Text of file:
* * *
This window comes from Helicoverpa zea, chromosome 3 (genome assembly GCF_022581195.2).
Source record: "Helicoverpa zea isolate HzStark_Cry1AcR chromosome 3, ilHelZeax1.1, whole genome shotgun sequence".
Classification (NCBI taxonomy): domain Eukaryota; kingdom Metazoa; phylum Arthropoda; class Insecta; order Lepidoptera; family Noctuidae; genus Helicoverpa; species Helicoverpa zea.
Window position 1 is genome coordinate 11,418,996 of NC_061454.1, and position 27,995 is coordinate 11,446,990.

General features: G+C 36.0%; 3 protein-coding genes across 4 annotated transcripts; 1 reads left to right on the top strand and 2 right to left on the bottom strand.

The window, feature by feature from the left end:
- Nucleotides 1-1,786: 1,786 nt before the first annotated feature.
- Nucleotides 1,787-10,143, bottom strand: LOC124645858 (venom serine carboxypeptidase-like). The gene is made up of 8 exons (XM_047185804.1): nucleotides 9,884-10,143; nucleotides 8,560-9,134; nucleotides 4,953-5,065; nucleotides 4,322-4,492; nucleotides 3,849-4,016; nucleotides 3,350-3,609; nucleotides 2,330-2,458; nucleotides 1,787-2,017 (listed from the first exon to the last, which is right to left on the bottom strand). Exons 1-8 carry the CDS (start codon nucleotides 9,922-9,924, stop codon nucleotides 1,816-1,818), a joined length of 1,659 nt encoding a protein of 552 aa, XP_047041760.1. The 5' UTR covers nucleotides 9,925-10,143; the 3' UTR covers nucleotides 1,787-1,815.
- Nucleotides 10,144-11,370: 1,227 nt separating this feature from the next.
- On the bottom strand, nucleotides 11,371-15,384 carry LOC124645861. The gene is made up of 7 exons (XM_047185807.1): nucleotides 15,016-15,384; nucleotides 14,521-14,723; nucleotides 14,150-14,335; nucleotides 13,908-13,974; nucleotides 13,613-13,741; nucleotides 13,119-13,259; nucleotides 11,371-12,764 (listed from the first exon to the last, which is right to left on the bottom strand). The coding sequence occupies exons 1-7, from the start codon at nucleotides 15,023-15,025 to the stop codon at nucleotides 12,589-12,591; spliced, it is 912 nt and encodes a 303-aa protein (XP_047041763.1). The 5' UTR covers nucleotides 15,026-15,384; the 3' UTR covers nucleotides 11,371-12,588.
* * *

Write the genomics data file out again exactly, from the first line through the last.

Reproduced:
This window comes from Helicoverpa zea, chromosome 3 (genome assembly GCF_022581195.2).
Source record: "Helicoverpa zea isolate HzStark_Cry1AcR chromosome 3, ilHelZeax1.1, whole genome shotgun sequence".
Classification (NCBI taxonomy): domain Eukaryota; kingdom Metazoa; phylum Arthropoda; class Insecta; order Lepidoptera; family Noctuidae; genus Helicoverpa; species Helicoverpa zea.
Window position 1 is genome coordinate 11,418,996 of NC_061454.1, and position 27,995 is coordinate 11,446,990.

General features: G+C 36.0%; 3 protein-coding genes across 4 annotated transcripts; 1 reads left to right on the top strand and 2 right to left on the bottom strand.

The window, feature by feature from the left end:
- Nucleotides 1-1,786: 1,786 nt before the first annotated feature.
- Nucleotides 1,787-10,143, bottom strand: LOC124645858 (venom serine carboxypeptidase-like). The gene is made up of 8 exons (XM_047185804.1): nucleotides 9,884-10,143; nucleotides 8,560-9,134; nucleotides 4,953-5,065; nucleotides 4,322-4,492; nucleotides 3,849-4,016; nucleotides 3,350-3,609; nucleotides 2,330-2,458; nucleotides 1,787-2,017 (listed from the first exon to the last, which is right to left on the bottom strand). Exons 1-8 carry the CDS (start codon nucleotides 9,922-9,924, stop codon nucleotides 1,816-1,818), a joined length of 1,659 nt encoding a protein of 552 aa, XP_047041760.1. The 5' UTR covers nucleotides 9,925-10,143; the 3' UTR covers nucleotides 1,787-1,815.
- Nucleotides 10,144-11,370: 1,227 nt separating this feature from the next.
- On the bottom strand, nucleotides 11,371-15,384 carry LOC124645861. The gene is made up of 7 exons (XM_047185807.1): nucleotides 15,016-15,384; nucleotides 14,521-14,723; nucleotides 14,150-14,335; nucleotides 13,908-13,974; nucleotides 13,613-13,741; nucleotides 13,119-13,259; nucleotides 11,371-12,764 (listed from the first exon to the last, which is right to left on the bottom strand). The coding sequence occupies exons 1-7, from the start codon at nucleotides 15,023-15,025 to the stop codon at nucleotides 12,589-12,591; spliced, it is 912 nt and encodes a 303-aa protein (XP_047041763.1). The 5' UTR covers nucleotides 15,026-15,384; the 3' UTR covers nucleotides 11,371-12,588.